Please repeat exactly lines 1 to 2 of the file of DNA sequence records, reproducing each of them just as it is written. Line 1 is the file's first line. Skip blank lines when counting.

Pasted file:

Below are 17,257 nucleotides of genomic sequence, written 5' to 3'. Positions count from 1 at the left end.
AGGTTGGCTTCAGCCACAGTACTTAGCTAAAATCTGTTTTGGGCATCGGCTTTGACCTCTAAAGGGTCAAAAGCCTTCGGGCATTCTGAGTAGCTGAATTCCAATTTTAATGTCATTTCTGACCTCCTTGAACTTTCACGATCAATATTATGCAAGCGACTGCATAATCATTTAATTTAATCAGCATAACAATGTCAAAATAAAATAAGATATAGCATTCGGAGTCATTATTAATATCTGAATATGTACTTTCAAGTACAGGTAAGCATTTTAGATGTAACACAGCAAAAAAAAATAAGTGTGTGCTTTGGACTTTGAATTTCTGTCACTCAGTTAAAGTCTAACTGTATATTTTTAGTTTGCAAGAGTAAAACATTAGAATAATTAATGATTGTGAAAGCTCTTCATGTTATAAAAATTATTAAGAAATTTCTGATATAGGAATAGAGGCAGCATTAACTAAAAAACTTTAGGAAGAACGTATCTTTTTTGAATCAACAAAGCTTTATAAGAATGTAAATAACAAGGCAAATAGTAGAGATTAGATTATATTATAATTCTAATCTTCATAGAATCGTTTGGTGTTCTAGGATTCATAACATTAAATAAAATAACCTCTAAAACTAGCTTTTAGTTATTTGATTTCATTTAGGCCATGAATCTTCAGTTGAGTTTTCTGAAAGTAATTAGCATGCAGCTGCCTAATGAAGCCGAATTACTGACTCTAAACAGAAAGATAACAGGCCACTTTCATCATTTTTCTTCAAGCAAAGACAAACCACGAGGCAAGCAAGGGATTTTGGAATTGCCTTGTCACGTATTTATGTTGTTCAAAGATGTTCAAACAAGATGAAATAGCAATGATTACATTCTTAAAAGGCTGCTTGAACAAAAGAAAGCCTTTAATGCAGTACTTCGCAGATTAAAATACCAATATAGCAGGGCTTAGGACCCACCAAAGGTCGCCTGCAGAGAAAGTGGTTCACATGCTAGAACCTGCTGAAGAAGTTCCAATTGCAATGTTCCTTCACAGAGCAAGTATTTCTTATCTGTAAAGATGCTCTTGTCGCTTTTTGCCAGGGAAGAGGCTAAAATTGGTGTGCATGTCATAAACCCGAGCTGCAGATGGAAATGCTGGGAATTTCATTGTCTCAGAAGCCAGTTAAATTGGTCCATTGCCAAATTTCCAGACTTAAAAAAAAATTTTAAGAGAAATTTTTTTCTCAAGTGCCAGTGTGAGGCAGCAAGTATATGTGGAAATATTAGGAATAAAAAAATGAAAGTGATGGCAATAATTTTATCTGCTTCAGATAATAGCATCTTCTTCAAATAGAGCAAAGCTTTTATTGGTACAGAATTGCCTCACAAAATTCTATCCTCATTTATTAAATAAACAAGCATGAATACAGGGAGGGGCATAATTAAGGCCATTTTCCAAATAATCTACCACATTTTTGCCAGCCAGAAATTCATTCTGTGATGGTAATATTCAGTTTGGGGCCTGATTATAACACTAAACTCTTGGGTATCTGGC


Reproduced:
Below are 17,257 nucleotides of genomic sequence, written 5' to 3'. Positions count from 1 at the left end.
AGGTTGGCTTCAGCCACAGTACTTAGCTAAAATCTGTTTTGGGCATCGGCTTTGACCTCTAAAGGGTCAAAAGCCTTCGGGCATTCTGAGTAGCTGAATTCCAATTTTAATGTCATTTCTGACCTCCTTGAACTTTCACGATCAATATTATGCAAGCGACTGCATAATCATTTAATTTAATCAGCATAACAATGTCAAAATAAAATAAGATATAGCATTCGGAGTCATTATTAATATCTGAATATGTACTTTCAAGTACAGGTAAGCATTTTAGATGTAACACAGCAAAAAAAAATAAGTGTGTGCTTTGGACTTTGAATTTCTGTCACTCAGTTAAAGTCTAACTGTATATTTTTAGTTTGCAAGAGTAAAACATTAGAATAATTAATGATTGTGAAAGCTCTTCATGTTATAAAAATTATTAAGAAATTTCTGATATAGGAATAGAGGCAGCATTAACTAAAAAACTTTAGGAAGAACGTATCTTTTTTGAATCAACAAAGCTTTATAAGAATGTAAATAACAAGGCAAATAGTAGAGATTAGATTATATTATAATTCTAATCTTCATAGAATCGTTTGGTGTTCTAGGATTCATAACATTAAATAAAATAACCTCTAAAACTAGCTTTTAGTTATTTGATTTCATTTAGGCCATGAATCTTCAGTTGAGTTTTCTGAAAGTAATTAGCATGCAGCTGCCTAATGAAGCCGAATTACTGACTCTAAACAGAAAGATAACAGGCCACTTTCATCATTTTTCTTCAAGCAAAGACAAACCACGAGGCAAGCAAGGGATTTTGGAATTGCCTTGTCACGTATTTATGTTGTTCAAAGATGTTCAAACAAGATGAAATAGCAATGATTACATTCTTAAAAGGCTGCTTGAACAAAAGAAAGCCTTTAATGCAGTACTTCGCAGATTAAAATACCAATATAGCAGGGCTTAGGACCCACCAAAGGTCGCCTGCAGAGAAAGTGGTTCACATGCTAGAACCTGCTGAAGAAGTTCCAATTGCAATGTTCCTTCACAGAGCAAGTATTTCTTATCTGTAAAGATGCTCTTGTCGCTTTTTGCCAGGGAAGAGGCTAAAATTGGTGTGCATGTCATAAACCCGAGCTGCAGATGGAAATGCTGGGAATTTCATTGTCTCAGAAGCCAGTTAAATTGGTCCATTGCCAAATTTCCAGACTTAAAAAAAAATTTTAAGAGAAATTTTTTTCTCAAGTGCCAGTGTGAGGCAGCAAGTATATGTGGAAATATTAGGAATAAAAAAATGAAAGTGATGGCAATAATTTTATCTGCTTCAGATAATAGCATCTTCTTCAAATAGAGCAAAGCTTTTATTGGTACAGAATTGCCTCACAAAATTCTATCCTCATTTATTAAATAAACAAGCATGAATACAGGGAGGGGCATAATTAAGGCCATTTTCCAAATAATCTACCACATTTTTGCCAGCCAGAAATTCATTCTGTGATGGTAATATTCAGTTTGGGGCCTGATTATAACACTAAACTCTTGGGTATCTGGC